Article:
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Up Front | Jan 2015

Everything Is Prohibited Except What Is Allowed … And That Is Mandatory

I would like to first welcome 2015 by thanking all of our readers and the entire CRST Europe staff. I wish you and your families a warm, joyful, and healthy New Year.

As in previous years, 2014 helped us to realize that the public does not take the decision to undergo refractive surgery lightly, and their perception of this group of elective procedures is still nebulous. The number of patients who elect LASIK and other refractive surgeries is down worldwide, and there are no signs that this will be any different in 2015.

Is it the economy? Is it bad publicity in the media? Partially, perhaps. But there are other factors as well. By paying attention to some of these factors, eye surgeons have the opportunity to play a significant role in helping grow the pie instead of trying to steal market share from one another.

The most important of these factors in our fight to increase refractive surgery numbers is public education, and this is one of the main goals of the Refractive Surgery Alliance (http://www.refractivealliance.com), an initiative driven by experts to inform the public of the safety of refractive surgery. But, in the meantime, we refractive surgeons are vulnerable. In Japan, for instance, the government published a report detailing the risks of LASIK. This killed the LASIK market in that country and caused the numbers to drop by as much as 50% in other Asian countries.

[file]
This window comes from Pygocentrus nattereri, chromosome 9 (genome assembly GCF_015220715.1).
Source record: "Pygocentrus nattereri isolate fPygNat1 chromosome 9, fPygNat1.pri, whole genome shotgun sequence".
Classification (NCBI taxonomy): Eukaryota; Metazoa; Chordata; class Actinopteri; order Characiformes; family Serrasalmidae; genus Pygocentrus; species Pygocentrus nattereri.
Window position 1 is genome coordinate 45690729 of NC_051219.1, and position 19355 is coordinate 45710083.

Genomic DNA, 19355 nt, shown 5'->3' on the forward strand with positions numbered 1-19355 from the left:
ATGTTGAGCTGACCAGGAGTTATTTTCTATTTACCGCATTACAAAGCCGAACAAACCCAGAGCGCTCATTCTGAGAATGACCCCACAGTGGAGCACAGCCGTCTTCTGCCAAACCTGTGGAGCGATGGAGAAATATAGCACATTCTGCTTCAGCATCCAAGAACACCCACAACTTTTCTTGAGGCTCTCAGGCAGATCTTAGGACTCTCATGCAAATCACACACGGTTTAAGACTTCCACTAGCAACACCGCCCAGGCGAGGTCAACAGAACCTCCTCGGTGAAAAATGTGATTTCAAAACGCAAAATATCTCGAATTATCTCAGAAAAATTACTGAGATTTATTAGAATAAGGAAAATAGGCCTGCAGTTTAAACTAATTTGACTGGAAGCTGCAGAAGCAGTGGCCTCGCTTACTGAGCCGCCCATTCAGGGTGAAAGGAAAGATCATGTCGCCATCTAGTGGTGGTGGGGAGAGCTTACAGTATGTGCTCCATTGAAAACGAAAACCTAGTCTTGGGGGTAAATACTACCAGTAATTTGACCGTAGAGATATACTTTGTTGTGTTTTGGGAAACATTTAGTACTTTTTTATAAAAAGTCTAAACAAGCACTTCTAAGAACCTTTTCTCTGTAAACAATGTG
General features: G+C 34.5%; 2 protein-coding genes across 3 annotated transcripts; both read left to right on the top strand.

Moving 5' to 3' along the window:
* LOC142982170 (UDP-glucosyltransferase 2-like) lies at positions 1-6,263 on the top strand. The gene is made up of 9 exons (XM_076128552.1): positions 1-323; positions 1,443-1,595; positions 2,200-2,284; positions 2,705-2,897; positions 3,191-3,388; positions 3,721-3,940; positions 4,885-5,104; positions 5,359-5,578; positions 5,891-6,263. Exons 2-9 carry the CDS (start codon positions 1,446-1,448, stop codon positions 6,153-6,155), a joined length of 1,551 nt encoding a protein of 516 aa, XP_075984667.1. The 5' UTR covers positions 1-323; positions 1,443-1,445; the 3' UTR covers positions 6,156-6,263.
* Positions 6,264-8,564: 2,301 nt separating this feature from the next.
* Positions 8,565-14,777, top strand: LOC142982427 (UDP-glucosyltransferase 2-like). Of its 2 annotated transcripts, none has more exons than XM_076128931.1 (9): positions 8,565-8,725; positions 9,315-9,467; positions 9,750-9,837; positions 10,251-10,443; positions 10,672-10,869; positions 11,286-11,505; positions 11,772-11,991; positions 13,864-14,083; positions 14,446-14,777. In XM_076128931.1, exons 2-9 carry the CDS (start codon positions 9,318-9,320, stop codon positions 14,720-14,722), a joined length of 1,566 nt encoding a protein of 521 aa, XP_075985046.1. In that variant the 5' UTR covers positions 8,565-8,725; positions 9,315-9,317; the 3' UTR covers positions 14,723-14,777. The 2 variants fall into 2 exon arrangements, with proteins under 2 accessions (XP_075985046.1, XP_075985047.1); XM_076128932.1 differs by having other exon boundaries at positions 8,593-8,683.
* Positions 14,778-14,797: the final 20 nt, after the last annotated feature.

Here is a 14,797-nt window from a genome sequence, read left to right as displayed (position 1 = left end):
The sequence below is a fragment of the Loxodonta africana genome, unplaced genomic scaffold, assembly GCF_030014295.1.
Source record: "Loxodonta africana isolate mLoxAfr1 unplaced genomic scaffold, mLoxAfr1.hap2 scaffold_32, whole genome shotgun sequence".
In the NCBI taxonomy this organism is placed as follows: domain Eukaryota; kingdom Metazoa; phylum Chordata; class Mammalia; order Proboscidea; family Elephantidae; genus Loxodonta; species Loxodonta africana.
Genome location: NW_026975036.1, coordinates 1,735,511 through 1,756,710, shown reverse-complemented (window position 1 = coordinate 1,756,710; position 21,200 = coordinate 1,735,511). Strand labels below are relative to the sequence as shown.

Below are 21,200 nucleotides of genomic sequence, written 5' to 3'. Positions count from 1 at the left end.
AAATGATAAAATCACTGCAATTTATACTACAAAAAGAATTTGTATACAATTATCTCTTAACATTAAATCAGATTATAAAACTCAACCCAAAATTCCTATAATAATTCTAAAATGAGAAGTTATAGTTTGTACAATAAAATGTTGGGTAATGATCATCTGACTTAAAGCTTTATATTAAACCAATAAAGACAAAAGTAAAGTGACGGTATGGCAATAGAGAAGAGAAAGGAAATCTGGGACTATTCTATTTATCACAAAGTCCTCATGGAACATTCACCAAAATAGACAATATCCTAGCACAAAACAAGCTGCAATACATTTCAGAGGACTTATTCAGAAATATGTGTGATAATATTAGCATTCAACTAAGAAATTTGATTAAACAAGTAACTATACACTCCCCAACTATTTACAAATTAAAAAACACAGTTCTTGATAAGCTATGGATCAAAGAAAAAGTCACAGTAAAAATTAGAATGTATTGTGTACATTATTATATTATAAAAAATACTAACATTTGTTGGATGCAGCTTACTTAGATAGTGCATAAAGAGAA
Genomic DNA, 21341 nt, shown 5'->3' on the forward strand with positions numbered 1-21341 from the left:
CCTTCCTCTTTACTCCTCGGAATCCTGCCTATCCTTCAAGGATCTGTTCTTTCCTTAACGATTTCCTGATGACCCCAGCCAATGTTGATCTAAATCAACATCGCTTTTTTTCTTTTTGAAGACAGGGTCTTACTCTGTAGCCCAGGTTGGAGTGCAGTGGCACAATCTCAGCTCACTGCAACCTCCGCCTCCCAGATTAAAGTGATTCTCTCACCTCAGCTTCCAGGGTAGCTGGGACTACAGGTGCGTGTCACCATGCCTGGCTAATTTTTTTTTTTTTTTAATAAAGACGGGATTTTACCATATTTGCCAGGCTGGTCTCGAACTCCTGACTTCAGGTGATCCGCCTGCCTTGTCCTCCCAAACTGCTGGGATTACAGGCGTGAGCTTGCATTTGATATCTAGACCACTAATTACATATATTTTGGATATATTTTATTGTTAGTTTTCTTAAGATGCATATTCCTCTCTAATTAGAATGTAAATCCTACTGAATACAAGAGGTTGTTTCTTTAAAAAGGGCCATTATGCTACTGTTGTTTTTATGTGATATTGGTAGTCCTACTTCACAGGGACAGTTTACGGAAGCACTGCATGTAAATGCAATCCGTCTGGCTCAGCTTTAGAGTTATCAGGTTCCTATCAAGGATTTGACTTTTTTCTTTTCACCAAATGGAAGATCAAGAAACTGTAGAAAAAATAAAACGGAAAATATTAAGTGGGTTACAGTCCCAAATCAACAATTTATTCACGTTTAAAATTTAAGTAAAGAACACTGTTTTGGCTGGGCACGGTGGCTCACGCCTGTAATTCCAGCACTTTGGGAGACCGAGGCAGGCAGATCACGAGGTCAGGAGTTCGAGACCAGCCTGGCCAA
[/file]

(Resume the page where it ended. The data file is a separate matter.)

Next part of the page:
We can do amazing things for our patients’ eyesight. We have plenty of techniques available to improve the functionality and quality of vision of an eye. But one size does not fit all. We should listen carefully to our patients’ motivations and expectations before deciding what solution to propose. It does not make sense to offer the same procedure to all clients, as many laser surgery centers do. Clinics should offer all possible techniques under the same roof, and choices should not be driven by numbers but by quality standards.

I consider myself fortunate to live in a country where advertising is forbidden. Through publicity, unhealthy expectations can be created and prices unrealistically depressed. At the same time, there is risk that the general public will not be informed properly about the entire spectrum of eye-correcting procedures available. When comparing our strategy with those of plastic surgeons, I can only conclude they are dealing with patients in a smart way. Are they continually cutting prices? Most certainly not; on the contrary, they are raising them.

We are all on the same side, and we are all committed to our patients’ well being. Let us keep this in mind in the year 2015 and beyond. 

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